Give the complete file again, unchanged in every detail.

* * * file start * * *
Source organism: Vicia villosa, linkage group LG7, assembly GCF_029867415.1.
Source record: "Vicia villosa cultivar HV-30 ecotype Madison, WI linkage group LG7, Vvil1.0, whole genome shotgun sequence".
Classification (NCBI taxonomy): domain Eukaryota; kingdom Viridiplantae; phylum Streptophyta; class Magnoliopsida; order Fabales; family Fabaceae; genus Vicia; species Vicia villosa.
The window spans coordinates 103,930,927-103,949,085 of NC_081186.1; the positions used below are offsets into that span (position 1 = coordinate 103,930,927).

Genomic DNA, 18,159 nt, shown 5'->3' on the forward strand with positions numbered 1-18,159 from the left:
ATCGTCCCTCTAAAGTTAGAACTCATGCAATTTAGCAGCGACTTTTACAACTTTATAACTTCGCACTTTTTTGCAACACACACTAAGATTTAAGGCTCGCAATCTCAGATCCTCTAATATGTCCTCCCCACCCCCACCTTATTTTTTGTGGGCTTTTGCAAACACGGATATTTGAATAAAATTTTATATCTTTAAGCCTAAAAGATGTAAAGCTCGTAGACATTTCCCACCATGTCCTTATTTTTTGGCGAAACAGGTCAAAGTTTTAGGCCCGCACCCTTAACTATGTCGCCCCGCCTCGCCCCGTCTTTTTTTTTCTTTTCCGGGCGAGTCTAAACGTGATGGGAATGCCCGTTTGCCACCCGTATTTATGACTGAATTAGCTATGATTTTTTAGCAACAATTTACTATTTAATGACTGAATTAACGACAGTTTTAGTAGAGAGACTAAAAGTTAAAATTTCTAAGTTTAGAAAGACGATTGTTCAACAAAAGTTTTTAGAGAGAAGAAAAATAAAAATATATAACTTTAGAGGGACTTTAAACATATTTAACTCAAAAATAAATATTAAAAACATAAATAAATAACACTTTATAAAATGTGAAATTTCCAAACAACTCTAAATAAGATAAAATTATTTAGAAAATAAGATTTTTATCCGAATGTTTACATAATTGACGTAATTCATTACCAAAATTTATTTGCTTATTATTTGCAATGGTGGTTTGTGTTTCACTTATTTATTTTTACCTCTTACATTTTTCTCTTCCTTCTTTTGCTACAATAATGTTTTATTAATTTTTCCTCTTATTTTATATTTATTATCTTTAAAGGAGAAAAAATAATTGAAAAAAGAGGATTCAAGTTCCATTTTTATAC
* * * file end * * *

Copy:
Source organism: Vicia villosa, linkage group LG7, assembly GCF_029867415.1.
Source record: "Vicia villosa cultivar HV-30 ecotype Madison, WI linkage group LG7, Vvil1.0, whole genome shotgun sequence".
Classification (NCBI taxonomy): domain Eukaryota; kingdom Viridiplantae; phylum Streptophyta; class Magnoliopsida; order Fabales; family Fabaceae; genus Vicia; species Vicia villosa.
The window spans coordinates 103,930,927-103,949,085 of NC_081186.1; the positions used below are offsets into that span (position 1 = coordinate 103,930,927).

Genomic DNA, 18,159 nt, shown 5'->3' on the forward strand with positions numbered 1-18,159 from the left:
ATCGTCCCTCTAAAGTTAGAACTCATGCAATTTAGCAGCGACTTTTACAACTTTATAACTTCGCACTTTTTTGCAACACACACTAAGATTTAAGGCTCGCAATCTCAGATCCTCTAATATGTCCTCCCCACCCCCACCTTATTTTTTGTGGGCTTTTGCAAACACGGATATTTGAATAAAATTTTATATCTTTAAGCCTAAAAGATGTAAAGCTCGTAGACATTTCCCACCATGTCCTTATTTTTTGGCGAAACAGGTCAAAGTTTTAGGCCCGCACCCTTAACTATGTCGCCCCGCCTCGCCCCGTCTTTTTTTTTCTTTTCCGGGCGAGTCTAAACGTGATGGGAATGCCCGTTTGCCACCCGTATTTATGACTGAATTAGCTATGATTTTTTAGCAACAATTTACTATTTAATGACTGAATTAACGACAGTTTTAGTAGAGAGACTAAAAGTTAAAATTTCTAAGTTTAGAAAGACGATTGTTCAACAAAAGTTTTTAGAGAGAAGAAAAATAAAAATATATAACTTTAGAGGGACTTTAAACATATTTAACTCAAAAATAAATATTAAAAACATAAATAAATAACACTTTATAAAATGTGAAATTTCCAAACAACTCTAAATAAGATAAAATTATTTAGAAAATAAGATTTTTATCCGAATGTTTACATAATTGACGTAATTCATTACCAAAATTTATTTGCTTATTATTTGCAATGGTGGTTTGTGTTTCACTTATTTATTTTTACCTCTTACATTTTTCTCTTCCTTCTTTTGCTACAATAATGTTTTATTAATTTTTCCTCTTATTTTATATTTATTATCTTTAAAGGAGAAAAAATAATTGAAAAAAGAGGATTCAAGTTCCATTTTTATAC